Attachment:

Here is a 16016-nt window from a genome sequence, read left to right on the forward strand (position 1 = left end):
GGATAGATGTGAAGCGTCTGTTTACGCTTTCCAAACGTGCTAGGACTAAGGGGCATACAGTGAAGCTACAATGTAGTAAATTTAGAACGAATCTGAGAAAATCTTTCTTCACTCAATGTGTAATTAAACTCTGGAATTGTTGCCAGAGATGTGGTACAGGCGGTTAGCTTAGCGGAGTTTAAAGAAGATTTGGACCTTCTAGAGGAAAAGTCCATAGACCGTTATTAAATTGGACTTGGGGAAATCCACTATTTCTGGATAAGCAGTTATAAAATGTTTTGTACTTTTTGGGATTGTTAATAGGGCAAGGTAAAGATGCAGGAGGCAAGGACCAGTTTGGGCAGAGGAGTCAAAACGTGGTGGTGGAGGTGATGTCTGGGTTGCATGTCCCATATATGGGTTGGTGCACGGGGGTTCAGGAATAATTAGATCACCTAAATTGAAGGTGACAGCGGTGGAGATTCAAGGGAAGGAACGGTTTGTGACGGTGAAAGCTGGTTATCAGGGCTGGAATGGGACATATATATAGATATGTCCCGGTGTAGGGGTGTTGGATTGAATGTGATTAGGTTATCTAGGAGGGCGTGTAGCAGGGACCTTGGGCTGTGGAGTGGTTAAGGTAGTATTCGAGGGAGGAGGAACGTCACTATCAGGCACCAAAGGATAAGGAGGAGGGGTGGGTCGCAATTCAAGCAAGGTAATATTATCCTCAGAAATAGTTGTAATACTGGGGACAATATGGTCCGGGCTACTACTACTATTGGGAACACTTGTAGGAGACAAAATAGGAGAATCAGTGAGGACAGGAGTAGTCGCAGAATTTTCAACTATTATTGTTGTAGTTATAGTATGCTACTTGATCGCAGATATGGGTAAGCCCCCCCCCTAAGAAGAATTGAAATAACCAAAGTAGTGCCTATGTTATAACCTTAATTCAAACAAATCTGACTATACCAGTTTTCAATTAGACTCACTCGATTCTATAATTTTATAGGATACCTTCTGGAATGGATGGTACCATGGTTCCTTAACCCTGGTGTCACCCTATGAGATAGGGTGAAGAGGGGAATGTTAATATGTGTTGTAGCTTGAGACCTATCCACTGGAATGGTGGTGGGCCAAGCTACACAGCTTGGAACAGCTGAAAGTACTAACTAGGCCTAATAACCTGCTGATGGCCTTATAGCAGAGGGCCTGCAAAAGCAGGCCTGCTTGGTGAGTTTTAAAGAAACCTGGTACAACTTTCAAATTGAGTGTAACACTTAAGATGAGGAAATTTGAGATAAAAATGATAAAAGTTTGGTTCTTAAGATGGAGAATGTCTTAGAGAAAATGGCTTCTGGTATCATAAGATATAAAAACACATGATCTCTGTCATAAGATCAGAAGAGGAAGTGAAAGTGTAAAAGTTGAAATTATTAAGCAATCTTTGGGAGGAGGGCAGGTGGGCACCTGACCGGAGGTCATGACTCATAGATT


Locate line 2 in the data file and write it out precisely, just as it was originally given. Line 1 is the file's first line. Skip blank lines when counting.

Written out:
GGATAGATGTGAAGCGTCTGTTTACGCTTTCCAAACGTGCTAGGACTAAGGGGCATACAGTGAAGCTACAATGTAGTAAATTTAGAACGAATCTGAGAAAATCTTTCTTCACTCAATGTGTAATTAAACTCTGGAATTGTTGCCAGAGATGTGGTACAGGCGGTTAGCTTAGCGGAGTTTAAAGAAGATTTGGACCTTCTAGAGGAAAAGTCCATAGACCGTTATTAAATTGGACTTGGGGAAATCCACTATTTCTGGATAAGCAGTTATAAAATGTTTTGTACTTTTTGGGATTGTTAATAGGGCAAGGTAAAGATGCAGGAGGCAAGGACCAGTTTGGGCAGAGGAGTCAAAACGTGGTGGTGGAGGTGATGTCTGGGTTGCATGTCCCATATATGGGTTGGTGCACGGGGGTTCAGGAATAATTAGATCACCTAAATTGAAGGTGACAGCGGTGGAGATTCAAGGGAAGGAACGGTTTGTGACGGTGAAAGCTGGTTATCAGGGCTGGAATGGGACATATATATAGATATGTCCCGGTGTAGGGGTGTTGGATTGAATGTGATTAGGTTATCTAGGAGGGCGTGTAGCAGGGACCTTGGGCTGTGGAGTGGTTAAGGTAGTATTCGAGGGAGGAGGAACGTCACTATCAGGCACCAAAGGATAAGGAGGAGGGGTGGGTCGCAATTCAAGCAAGGTAATATTATCCTCAGAAATAGTTGTAATACTGGGGACAATATGGTCCGGGCTACTACTACTATTGGGAACACTTGTAGGAGACAAAATAGGAGAATCAGTGAGGACAGGAGTAGTCGCAGAATTTTCAACTATTATTGTTGTAGTTATAGTATGCTACTTGATCGCAGATATGGGTAAGCCCCCCCCCTAAGAAGAATTGAAATAACCAAAGTAGTGCCTATGTTATAACCTTAATTCAAACAAATCTGACTATACCAGTTTTCAATTAGACTCACTCGATTCTATAATTTTATAGGATACCTTCTGGAATGGATGGTACCATGGTTCCTTAACCCTGGTGTCACCCTATGAGATAGGGTGAAGAGGGGAATGTTAATATGTGTTGTAGCTTGAGACCTATCCACTGGAATGGTGGTGGGCCAAGCTACACAGCTTGGAACAGCTGAAAGTACTAACTAGGCCTAATAACCTGCTGATGGCCTTATAGCAGAGGGCCTGCAAAAGCAGGCCTGCTTGGTGAGTTTTAAAGAAACCTGGTACAACTTTCAAATTGAGTGTAACACTTAAGATGAGGAAATTTGAGATAAAAATGATAAAAGTTTGGTTCTTAAGATGGAGAATGTCTTAGAGAAAATGGCTTCTGGTATCATAAGATATAAAAACACATGATCTCTGTCATAAGATCAGAAGAGGAAGTGAAAGTGTAAAAGTTGAAATTATTAAGCAATCTTTGGGAGGAGGGCAGGTGGGCACCTGACCGGAGGTCATGACTCATAGATT